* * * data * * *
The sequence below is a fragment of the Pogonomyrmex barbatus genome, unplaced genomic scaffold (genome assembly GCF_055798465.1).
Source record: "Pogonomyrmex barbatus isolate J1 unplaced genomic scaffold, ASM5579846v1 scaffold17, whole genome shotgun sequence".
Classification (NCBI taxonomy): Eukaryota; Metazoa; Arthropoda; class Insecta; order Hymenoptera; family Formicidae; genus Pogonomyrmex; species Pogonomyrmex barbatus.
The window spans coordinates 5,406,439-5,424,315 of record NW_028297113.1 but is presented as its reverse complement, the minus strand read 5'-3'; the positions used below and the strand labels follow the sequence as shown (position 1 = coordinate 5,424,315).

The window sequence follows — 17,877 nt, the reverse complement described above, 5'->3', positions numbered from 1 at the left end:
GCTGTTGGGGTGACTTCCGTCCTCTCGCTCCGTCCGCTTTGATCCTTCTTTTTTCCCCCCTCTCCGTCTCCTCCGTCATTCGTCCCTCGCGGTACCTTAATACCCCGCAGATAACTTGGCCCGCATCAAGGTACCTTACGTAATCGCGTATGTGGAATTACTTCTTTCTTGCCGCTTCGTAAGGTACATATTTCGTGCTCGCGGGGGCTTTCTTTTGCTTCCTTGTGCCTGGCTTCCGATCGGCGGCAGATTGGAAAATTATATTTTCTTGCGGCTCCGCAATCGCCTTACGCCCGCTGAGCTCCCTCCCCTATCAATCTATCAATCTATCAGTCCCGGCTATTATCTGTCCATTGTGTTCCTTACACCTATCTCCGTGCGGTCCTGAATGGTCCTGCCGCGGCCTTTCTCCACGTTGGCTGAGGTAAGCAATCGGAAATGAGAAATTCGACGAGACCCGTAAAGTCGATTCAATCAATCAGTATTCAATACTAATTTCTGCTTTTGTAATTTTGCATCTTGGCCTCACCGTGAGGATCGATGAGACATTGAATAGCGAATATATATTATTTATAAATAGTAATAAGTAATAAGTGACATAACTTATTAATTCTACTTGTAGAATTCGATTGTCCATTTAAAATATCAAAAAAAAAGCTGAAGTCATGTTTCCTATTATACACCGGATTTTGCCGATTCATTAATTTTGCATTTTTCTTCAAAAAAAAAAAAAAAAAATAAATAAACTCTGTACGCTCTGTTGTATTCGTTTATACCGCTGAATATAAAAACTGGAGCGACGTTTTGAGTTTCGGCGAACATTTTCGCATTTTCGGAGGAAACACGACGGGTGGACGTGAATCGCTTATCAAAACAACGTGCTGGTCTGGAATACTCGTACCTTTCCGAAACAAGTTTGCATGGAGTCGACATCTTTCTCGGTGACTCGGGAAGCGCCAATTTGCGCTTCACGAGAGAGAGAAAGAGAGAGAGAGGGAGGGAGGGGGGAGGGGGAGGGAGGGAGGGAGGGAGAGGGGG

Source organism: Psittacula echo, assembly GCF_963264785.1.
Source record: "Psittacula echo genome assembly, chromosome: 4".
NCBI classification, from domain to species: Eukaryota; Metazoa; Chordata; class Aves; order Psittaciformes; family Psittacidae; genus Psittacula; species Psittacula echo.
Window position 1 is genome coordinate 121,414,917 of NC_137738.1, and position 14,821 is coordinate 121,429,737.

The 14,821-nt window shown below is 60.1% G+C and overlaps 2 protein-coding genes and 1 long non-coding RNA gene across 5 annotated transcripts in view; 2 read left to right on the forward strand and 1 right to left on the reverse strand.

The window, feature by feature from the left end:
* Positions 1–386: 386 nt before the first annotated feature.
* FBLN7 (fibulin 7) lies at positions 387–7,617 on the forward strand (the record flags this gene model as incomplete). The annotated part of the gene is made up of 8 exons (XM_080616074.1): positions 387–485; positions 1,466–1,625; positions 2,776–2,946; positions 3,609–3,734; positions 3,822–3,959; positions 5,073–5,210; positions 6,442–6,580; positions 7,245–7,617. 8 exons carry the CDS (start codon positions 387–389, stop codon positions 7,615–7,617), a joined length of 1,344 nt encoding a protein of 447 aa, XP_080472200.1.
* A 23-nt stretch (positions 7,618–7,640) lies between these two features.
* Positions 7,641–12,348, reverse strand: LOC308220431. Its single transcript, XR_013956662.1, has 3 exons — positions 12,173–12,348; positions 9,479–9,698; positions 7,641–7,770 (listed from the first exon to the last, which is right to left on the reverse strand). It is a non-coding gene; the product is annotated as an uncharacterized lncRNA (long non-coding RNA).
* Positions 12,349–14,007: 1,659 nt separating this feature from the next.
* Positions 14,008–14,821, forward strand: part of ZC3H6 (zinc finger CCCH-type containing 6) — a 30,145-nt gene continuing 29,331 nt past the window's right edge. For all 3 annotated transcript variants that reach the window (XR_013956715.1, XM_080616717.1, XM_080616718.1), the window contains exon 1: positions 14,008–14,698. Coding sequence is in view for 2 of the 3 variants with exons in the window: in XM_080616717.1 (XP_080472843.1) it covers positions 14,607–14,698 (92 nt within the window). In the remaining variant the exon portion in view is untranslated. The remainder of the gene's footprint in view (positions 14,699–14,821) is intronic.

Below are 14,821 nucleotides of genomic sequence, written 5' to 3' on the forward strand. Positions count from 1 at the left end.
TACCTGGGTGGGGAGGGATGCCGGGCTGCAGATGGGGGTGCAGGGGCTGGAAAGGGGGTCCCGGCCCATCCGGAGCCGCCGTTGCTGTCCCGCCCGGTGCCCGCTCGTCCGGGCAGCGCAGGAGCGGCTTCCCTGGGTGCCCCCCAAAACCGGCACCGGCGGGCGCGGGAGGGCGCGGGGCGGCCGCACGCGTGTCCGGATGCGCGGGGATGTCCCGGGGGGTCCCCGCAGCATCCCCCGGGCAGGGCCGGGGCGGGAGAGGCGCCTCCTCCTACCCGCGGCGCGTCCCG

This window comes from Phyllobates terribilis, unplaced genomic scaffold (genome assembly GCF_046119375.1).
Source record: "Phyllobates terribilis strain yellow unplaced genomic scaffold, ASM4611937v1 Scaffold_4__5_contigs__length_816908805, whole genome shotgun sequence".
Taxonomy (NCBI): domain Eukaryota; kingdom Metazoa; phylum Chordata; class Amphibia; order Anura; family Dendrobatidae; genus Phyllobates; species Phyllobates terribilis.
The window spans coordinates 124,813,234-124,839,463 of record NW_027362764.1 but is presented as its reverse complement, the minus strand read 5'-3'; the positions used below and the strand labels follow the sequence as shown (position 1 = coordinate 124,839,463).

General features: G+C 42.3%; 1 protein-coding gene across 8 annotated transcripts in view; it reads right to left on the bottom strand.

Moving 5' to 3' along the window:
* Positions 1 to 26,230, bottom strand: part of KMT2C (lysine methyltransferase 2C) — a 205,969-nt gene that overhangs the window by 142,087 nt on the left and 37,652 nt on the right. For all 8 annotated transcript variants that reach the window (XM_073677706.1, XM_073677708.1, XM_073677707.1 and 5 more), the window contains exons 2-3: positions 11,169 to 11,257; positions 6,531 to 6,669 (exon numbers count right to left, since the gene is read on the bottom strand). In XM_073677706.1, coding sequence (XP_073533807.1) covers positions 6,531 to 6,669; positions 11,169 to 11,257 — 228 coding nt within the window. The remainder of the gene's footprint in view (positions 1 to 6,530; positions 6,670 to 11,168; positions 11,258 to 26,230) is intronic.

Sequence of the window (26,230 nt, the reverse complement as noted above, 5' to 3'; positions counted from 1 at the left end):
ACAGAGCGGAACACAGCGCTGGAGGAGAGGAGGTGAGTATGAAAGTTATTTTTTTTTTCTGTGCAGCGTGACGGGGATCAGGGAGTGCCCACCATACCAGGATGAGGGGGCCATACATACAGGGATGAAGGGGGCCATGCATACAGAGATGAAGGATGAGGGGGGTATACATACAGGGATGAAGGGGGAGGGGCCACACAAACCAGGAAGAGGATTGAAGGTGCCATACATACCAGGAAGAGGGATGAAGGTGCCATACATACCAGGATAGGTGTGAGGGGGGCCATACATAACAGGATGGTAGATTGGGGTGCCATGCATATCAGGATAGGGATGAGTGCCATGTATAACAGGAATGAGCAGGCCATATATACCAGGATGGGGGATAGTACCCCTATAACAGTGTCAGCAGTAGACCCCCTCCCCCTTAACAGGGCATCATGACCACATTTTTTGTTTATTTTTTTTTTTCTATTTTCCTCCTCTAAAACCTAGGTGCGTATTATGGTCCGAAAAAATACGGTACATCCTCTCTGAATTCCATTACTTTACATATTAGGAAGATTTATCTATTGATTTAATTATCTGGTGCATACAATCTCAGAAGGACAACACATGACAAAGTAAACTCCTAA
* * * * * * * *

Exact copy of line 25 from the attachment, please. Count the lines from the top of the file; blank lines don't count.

General features: G+C 42.3%; 1 protein-coding gene across 8 annotated transcripts in view; it reads right to left on the bottom strand.